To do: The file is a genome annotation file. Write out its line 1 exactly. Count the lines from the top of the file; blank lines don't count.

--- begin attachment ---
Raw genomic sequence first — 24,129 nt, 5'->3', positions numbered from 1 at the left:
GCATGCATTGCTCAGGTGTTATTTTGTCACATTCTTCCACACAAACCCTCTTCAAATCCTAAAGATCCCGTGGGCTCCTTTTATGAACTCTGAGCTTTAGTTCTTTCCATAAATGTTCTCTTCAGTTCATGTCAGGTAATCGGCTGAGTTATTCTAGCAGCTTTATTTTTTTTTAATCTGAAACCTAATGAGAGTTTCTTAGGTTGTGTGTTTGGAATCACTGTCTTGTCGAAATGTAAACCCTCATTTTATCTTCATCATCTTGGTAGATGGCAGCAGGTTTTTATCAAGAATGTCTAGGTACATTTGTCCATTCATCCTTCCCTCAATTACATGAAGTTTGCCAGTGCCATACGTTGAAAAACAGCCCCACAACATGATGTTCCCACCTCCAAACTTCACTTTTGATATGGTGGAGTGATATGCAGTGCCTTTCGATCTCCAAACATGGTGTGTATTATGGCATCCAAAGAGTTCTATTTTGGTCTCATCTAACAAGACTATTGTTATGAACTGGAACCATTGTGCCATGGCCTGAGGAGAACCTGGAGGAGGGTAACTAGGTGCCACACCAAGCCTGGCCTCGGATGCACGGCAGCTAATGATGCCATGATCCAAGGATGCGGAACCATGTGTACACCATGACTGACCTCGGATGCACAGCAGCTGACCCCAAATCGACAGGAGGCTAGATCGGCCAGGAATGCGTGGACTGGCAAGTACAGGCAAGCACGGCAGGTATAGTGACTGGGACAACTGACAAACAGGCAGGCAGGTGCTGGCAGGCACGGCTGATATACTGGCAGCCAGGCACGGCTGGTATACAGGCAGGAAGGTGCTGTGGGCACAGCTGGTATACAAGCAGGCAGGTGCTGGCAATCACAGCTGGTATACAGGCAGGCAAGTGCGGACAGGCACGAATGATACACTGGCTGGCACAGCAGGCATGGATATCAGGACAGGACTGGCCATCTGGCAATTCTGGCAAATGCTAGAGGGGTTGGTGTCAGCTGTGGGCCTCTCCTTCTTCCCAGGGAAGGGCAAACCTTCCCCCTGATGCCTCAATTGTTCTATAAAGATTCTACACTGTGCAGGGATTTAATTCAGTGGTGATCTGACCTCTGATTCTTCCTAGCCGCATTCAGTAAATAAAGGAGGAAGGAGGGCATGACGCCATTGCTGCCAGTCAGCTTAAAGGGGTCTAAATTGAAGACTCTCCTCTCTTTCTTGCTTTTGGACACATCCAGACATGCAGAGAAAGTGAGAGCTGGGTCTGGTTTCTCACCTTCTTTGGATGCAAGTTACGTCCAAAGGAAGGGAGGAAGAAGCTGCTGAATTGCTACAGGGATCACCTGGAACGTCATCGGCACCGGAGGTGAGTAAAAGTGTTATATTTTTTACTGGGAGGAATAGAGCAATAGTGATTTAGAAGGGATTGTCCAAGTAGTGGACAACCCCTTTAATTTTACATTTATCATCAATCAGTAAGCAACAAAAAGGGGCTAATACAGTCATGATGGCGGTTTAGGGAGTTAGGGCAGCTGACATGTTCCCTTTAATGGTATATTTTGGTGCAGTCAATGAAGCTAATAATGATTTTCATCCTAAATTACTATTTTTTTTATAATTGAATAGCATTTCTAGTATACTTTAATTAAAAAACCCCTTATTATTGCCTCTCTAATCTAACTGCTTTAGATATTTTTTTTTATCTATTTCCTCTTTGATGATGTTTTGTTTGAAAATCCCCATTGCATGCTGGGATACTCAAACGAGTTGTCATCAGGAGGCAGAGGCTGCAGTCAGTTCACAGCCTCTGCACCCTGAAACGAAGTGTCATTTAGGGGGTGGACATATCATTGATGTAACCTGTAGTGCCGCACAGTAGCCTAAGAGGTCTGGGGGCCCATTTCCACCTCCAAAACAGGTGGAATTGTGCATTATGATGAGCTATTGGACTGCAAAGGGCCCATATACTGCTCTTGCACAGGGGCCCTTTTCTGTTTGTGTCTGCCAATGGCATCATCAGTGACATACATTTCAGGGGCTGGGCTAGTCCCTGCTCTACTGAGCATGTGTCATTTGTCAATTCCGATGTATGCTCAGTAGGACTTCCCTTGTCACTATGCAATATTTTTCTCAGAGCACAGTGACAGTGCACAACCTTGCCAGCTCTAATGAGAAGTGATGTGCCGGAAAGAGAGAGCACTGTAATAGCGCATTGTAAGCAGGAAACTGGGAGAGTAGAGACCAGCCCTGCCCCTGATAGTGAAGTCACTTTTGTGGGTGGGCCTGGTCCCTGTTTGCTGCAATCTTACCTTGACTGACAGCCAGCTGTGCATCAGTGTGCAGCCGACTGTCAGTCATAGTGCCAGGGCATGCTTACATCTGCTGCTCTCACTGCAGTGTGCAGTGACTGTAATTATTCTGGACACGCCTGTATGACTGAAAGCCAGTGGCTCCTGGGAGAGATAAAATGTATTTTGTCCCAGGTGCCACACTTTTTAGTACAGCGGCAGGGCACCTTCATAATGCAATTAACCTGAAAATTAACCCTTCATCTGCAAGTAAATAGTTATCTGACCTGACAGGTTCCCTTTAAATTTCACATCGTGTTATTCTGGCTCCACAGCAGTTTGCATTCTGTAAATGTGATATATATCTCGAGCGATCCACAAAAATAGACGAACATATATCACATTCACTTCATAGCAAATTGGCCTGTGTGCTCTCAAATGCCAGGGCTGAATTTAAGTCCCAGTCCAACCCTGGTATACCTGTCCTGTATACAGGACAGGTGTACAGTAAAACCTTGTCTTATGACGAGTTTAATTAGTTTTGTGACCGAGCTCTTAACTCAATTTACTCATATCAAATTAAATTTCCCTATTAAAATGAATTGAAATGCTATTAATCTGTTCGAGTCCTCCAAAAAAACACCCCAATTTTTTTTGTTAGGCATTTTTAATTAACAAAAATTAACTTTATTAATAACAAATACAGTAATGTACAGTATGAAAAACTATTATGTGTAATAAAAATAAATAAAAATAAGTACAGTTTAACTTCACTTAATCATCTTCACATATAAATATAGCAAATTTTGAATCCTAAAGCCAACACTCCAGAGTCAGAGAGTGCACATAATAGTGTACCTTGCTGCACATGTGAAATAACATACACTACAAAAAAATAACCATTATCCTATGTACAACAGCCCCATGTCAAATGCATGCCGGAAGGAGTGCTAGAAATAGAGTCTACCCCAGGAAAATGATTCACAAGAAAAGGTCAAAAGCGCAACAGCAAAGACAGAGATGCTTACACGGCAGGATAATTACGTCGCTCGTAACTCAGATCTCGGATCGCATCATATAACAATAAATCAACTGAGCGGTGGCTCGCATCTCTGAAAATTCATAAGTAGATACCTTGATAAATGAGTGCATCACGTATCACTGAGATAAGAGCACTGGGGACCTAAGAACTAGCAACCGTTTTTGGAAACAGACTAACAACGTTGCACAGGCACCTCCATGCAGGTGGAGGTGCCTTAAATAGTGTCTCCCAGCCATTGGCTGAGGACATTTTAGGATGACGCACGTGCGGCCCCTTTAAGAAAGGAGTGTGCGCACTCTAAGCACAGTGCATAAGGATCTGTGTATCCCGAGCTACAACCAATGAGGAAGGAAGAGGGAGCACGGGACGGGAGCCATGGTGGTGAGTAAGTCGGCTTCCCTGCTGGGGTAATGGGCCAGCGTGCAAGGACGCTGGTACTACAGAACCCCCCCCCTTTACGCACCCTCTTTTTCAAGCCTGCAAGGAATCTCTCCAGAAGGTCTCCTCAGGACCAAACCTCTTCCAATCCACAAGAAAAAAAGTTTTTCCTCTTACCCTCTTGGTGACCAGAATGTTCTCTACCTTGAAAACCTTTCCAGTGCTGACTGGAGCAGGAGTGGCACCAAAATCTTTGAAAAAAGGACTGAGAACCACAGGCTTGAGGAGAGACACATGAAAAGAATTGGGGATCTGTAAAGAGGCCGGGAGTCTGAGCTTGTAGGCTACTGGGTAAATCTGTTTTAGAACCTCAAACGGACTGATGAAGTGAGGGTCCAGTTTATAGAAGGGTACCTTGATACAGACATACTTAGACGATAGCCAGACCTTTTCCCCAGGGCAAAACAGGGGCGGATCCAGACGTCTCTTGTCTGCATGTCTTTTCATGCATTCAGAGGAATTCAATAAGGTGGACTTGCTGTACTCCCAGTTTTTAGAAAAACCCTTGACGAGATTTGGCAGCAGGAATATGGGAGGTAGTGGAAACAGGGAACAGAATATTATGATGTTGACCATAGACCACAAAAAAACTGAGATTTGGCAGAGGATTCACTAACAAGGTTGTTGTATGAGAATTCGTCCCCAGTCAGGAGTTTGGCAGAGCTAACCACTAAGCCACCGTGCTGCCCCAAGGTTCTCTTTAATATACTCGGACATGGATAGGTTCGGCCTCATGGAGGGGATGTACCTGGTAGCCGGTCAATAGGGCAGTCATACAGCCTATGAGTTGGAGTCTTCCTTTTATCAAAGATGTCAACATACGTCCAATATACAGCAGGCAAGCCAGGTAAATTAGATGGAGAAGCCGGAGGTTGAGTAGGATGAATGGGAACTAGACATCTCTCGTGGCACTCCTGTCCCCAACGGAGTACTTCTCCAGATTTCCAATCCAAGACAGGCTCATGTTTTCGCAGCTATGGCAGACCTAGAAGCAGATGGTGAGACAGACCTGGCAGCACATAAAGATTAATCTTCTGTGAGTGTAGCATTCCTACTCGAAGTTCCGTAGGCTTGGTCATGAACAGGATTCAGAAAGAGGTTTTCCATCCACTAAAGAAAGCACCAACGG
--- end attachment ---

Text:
Raw genomic sequence first — 24,129 nt, 5'->3', positions numbered from 1 at the left: